Welcoming new foreign investment is great. Here’s the problem, though: In order to liberalize investment, a government really doesn’t need to do anything fancy. It can just say, “foreign investment is permitted, and will be treated like domestic investment.” Very simple. Furthermore, lower tax rates and reduced regulatory burdens can help encourage such investment. Again, very simple.

In practice, though, governments make this process difficult and less liberalizing. Here, what Cuba seems to have done is offered special tax breaks for new foreign investments, and then subjected receipt of these tax advantages to certain hiring conditions. In effect, it introduces two distortions as part of the liberalization process: favoring new foreign investors over other investors through the tax code and then subjecting the favored investors to additional regulation.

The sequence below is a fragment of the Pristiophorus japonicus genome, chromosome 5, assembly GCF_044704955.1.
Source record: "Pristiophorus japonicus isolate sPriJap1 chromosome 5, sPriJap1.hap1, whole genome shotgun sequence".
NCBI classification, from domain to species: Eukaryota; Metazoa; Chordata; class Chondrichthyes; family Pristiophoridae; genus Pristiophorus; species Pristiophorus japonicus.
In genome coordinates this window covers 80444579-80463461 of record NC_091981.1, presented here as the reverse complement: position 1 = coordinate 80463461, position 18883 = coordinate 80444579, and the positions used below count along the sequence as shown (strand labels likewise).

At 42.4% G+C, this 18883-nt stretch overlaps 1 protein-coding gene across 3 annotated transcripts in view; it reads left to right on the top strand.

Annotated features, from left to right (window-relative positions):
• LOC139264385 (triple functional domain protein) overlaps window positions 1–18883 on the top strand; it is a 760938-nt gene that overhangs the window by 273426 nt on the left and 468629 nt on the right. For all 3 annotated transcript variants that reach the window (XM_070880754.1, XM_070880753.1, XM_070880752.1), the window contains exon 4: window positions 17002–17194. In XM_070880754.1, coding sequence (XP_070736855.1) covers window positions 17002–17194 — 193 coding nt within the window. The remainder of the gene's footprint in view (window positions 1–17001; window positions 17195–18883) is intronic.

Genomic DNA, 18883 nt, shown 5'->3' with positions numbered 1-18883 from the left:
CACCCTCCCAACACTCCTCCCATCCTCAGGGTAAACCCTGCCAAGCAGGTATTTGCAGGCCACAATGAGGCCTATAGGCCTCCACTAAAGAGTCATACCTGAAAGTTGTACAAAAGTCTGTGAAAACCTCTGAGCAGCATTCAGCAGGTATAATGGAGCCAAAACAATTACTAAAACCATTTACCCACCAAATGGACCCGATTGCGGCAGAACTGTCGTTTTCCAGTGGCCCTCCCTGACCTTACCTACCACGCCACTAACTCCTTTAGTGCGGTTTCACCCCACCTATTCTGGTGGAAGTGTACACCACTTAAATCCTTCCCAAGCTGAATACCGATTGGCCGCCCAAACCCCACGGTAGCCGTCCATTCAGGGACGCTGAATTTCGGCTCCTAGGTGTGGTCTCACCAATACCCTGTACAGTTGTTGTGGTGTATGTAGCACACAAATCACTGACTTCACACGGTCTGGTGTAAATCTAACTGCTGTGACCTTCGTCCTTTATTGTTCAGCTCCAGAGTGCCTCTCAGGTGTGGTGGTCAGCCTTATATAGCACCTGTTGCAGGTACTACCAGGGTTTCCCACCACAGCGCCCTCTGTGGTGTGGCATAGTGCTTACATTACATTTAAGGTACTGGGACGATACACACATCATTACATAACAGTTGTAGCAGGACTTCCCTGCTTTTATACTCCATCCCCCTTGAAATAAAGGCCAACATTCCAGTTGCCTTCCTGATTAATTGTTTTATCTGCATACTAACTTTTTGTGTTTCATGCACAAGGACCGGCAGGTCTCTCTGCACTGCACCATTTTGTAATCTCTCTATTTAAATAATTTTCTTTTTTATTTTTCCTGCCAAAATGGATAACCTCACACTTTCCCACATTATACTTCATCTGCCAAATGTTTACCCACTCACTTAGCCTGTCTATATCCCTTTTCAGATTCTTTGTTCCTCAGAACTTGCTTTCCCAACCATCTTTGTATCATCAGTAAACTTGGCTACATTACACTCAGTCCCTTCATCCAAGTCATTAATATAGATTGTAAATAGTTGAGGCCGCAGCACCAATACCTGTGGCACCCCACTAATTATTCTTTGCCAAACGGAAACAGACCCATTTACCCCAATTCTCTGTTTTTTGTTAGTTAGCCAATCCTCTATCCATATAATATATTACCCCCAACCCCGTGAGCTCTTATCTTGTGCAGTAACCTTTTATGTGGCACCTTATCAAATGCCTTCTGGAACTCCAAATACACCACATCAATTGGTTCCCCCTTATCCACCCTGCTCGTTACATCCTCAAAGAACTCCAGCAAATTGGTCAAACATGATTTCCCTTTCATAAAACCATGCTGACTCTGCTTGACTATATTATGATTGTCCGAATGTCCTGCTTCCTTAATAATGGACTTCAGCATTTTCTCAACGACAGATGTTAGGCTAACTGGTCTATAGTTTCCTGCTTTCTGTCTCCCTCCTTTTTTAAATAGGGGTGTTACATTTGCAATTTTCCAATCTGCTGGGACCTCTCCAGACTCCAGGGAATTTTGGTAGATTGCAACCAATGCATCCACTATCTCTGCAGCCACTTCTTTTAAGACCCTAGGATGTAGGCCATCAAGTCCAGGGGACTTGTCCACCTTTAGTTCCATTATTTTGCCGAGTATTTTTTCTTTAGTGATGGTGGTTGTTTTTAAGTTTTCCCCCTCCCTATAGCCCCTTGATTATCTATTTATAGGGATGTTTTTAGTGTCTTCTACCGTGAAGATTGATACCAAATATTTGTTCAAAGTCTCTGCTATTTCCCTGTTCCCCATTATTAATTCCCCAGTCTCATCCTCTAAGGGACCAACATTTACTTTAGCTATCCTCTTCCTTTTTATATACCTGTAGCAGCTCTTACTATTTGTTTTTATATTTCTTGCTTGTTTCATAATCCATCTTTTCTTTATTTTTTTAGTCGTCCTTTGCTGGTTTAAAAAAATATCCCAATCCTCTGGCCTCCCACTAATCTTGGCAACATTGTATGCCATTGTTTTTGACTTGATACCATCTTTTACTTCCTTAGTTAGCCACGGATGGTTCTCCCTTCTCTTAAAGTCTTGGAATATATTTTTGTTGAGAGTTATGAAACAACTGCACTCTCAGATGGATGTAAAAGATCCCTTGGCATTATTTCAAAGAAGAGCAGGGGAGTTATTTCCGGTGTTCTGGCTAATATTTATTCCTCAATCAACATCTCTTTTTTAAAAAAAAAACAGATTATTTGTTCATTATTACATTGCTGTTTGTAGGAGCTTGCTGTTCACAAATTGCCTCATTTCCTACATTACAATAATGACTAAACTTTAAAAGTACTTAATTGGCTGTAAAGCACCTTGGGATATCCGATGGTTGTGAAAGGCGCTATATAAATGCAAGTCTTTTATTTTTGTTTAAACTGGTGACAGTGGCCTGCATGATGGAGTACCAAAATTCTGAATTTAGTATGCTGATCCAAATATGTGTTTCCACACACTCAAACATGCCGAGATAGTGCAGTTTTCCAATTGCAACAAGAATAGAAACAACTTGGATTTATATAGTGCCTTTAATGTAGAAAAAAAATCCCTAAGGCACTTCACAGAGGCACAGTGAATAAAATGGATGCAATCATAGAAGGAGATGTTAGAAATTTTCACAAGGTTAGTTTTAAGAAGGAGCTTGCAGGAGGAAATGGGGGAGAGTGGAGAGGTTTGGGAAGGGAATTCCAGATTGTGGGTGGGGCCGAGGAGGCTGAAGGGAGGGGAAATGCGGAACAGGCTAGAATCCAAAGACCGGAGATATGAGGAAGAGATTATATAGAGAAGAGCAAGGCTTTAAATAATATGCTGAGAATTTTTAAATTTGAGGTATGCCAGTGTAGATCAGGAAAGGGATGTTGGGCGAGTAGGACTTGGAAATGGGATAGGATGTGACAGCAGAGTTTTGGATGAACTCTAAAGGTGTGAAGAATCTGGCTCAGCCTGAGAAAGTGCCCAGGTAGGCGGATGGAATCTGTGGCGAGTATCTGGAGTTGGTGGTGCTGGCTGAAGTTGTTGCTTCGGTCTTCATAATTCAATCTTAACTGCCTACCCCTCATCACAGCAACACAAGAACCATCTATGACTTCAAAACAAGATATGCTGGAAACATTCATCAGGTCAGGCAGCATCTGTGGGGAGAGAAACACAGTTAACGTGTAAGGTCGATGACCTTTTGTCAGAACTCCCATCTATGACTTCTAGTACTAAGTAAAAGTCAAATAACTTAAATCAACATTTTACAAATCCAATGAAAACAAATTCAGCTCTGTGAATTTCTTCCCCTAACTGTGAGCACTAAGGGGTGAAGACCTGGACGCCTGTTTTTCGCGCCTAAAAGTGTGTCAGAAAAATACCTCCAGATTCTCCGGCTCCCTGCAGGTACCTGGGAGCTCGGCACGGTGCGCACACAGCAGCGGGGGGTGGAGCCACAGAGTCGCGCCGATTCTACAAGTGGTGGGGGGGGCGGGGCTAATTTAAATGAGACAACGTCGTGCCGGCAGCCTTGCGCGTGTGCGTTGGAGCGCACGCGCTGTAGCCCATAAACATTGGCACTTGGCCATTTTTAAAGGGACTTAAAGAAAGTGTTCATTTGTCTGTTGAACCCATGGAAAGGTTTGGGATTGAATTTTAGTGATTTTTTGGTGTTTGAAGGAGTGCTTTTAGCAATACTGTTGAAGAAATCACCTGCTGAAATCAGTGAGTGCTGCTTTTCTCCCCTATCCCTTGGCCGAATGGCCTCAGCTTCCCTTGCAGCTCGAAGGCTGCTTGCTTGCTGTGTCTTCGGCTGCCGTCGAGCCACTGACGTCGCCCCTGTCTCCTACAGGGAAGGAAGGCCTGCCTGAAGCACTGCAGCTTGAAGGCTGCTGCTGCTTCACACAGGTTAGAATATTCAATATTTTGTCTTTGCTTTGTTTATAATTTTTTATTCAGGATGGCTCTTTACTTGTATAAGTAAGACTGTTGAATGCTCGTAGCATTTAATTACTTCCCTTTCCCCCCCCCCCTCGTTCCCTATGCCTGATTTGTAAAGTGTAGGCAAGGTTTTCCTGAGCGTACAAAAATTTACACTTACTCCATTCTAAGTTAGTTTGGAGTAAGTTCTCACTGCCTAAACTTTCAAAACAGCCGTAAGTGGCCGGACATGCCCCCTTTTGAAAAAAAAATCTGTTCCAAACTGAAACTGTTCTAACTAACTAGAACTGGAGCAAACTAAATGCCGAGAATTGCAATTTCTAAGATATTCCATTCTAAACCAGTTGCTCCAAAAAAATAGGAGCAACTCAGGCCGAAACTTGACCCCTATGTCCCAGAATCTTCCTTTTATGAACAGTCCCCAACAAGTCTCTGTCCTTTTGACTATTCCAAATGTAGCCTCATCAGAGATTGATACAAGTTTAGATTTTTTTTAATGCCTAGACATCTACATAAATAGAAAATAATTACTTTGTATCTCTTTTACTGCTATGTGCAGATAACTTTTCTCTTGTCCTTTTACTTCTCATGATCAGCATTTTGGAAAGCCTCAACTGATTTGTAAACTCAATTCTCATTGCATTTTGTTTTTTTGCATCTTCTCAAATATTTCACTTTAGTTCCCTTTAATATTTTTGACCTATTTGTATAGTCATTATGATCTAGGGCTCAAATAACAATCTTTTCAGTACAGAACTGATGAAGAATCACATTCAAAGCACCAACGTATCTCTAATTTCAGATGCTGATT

To be clear, Cuba is not the only country who does this; this is what many countries do. But there’s just no reason to approach it this way. The simpler way, with low tax rates for all investors, is the more economically beneficial way. Unfortunately, it seems as though “liberalization” is often just a catchword, and governments insist on using their power to intervene in private economic transactions, even when ostensibly moving away from interventionist policies.

Gas Prices Are Pinching Again, and You Can Thank U.S. Trade Policy For Some of the Pain